Intel has launched the next generation of Xeon processors, offering 1.65 times more performance than chips based on Broadwell architecture and introducing a variety of new features aimed at data center operators.
According to Intel, Xeon Scalable Processors (Xeon SP) were primarily designed for cloud computing and emerging applications like machine learning and delivery of 5G communications.
The processor family is the first to replace the tried and tested ring architecture with a mesh that adds more interconnects between cores. It also supports a larger number of cores on the same die – up to 28, whereas Broadwell would max out at 22.
Another major change is the fact that all of the new SKUs will get a badge corresponding to their relative level of performance – from Bronze for low-power, non-critical applications to Platinum for the most demanding tasks.
Intel is responsible for roughly 98 percent of server processor shipments, making it a monopoly in everything but the name.
However, in the last two years the company has been facing increased competition from AMD and a number of smaller chip vendors that base their designs on cores from ARM.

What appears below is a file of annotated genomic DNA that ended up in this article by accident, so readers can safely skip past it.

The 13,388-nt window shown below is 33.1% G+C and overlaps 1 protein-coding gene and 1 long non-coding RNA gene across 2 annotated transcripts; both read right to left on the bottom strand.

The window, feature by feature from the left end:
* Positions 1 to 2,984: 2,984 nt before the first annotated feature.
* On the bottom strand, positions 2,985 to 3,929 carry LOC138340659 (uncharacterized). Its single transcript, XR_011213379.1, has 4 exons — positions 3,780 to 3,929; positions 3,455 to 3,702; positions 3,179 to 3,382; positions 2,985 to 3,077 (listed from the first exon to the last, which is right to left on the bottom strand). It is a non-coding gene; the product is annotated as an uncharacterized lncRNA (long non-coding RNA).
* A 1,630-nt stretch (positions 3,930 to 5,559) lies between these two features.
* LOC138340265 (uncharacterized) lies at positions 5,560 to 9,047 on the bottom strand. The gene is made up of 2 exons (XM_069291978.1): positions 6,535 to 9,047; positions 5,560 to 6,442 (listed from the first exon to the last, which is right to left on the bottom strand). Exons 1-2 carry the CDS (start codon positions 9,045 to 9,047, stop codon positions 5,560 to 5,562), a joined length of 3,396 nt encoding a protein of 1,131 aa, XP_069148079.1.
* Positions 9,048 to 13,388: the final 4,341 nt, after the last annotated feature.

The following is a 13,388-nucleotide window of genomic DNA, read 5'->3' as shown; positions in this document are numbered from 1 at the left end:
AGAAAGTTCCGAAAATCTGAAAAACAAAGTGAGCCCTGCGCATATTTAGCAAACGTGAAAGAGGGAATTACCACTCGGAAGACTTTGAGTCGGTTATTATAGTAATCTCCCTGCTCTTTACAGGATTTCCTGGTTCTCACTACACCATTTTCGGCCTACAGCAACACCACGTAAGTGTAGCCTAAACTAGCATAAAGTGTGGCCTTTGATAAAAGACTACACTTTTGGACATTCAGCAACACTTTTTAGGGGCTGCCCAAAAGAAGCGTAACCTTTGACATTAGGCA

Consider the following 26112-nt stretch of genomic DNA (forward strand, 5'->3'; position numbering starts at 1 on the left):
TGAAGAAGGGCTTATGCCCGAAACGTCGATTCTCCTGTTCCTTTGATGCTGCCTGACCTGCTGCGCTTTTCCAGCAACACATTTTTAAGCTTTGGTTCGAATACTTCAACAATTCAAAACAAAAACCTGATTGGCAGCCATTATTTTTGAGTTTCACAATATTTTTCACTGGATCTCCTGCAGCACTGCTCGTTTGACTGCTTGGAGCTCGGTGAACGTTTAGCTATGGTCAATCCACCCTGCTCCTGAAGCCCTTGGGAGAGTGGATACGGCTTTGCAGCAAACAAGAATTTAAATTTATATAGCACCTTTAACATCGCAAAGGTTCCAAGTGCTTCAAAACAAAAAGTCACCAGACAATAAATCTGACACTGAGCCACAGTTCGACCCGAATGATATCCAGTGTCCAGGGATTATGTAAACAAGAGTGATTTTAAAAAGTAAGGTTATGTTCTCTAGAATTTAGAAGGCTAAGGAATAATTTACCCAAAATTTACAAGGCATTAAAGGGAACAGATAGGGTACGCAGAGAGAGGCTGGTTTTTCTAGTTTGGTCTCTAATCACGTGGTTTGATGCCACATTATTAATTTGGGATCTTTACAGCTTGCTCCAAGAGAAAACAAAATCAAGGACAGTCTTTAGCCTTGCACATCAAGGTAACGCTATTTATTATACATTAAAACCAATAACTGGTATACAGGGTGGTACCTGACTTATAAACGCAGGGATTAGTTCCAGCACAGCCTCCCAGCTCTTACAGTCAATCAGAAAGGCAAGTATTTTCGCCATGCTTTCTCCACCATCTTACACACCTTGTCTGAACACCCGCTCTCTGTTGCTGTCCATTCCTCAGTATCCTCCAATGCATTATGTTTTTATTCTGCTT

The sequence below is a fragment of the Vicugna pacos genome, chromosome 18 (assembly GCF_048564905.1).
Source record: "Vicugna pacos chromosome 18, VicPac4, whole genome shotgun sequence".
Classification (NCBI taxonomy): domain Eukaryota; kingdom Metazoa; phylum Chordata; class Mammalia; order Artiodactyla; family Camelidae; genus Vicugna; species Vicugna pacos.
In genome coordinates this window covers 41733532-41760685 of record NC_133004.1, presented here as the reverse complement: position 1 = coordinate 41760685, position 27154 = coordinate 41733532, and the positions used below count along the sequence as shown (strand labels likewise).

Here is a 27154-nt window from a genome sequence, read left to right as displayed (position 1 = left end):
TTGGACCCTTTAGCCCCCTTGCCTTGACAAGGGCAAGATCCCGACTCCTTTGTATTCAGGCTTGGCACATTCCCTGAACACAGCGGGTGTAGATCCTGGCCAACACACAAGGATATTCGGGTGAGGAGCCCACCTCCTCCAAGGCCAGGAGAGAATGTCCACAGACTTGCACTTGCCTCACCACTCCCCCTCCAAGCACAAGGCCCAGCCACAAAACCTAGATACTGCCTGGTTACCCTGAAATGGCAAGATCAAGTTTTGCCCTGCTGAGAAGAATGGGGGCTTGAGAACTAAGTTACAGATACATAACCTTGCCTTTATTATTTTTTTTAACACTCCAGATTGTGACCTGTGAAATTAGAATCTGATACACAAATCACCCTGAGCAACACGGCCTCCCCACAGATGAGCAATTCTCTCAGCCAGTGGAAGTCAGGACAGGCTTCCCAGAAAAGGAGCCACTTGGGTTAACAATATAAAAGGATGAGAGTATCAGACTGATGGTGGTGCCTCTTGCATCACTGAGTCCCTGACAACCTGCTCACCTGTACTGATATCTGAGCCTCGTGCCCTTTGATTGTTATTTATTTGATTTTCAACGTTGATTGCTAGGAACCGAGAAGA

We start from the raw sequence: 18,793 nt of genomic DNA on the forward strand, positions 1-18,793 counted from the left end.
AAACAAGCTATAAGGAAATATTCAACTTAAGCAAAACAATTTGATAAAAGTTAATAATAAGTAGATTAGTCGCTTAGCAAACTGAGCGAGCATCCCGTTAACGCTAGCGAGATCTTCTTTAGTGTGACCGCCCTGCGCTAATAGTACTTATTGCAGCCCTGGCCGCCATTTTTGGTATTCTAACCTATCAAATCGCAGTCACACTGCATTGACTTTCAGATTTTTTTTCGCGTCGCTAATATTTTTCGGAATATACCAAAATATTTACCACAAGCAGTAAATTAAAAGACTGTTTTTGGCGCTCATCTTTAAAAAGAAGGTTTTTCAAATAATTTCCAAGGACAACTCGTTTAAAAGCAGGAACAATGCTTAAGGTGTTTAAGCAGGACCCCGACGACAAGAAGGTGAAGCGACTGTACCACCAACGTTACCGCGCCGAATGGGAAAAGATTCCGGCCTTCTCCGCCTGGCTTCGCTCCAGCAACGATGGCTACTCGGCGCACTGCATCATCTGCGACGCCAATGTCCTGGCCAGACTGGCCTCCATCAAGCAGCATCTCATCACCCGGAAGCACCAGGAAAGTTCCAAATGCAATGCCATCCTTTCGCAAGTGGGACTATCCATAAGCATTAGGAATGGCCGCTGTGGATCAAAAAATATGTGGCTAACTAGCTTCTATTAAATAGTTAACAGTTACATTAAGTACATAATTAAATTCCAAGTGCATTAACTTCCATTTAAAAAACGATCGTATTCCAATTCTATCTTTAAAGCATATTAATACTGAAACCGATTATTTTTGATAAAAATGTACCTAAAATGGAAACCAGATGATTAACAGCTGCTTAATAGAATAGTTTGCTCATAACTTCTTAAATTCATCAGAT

Xeon SP is intended to secure Intel’s dominance, offering customers more performance, but also more flexibility. For example, the new chips include Intel Quick Assist Technology – a dedicated encryption circuit previously available as an optional extra – as standard.
They also offer new memory controllers supporting up to 1.5TB of RAM across six channels, and eight more PCIe lanes, useful for GPUs (that are widely deployed for machine learning) and NVMe solid-state drives.
With Xeon SP, Intel’s partners will be able to build denser, more powerful servers – not only due to individual chip performance, but also because they can now squeeze eight sockets onto a single motherboard, without the need for additional node controllers.
Intel estimates that the new processors will enable data center operators to host 4.2 times more Virtual Machines than if they were using systems purchased four years ago.
Meanwhile, the Platinum versions of Xeon SP promise more FLOPS for high performance computing environments, thanks to the introduction of Intel Advanced Vector Extensions 512 (AVX-512) which boost the speed of computationally intensive tasks, and integrated ports for OmniPath – a high-speed interconnect used in supercomputers.
The official launch follows Intel’s largest ever data center early ship program, with more than 500,000 chips already in the hands of customers.
For more information about Intel’s Xeon SP and its competitors, look out for our Battle of the Chips feature in the August / September issue of the DCD Magazine.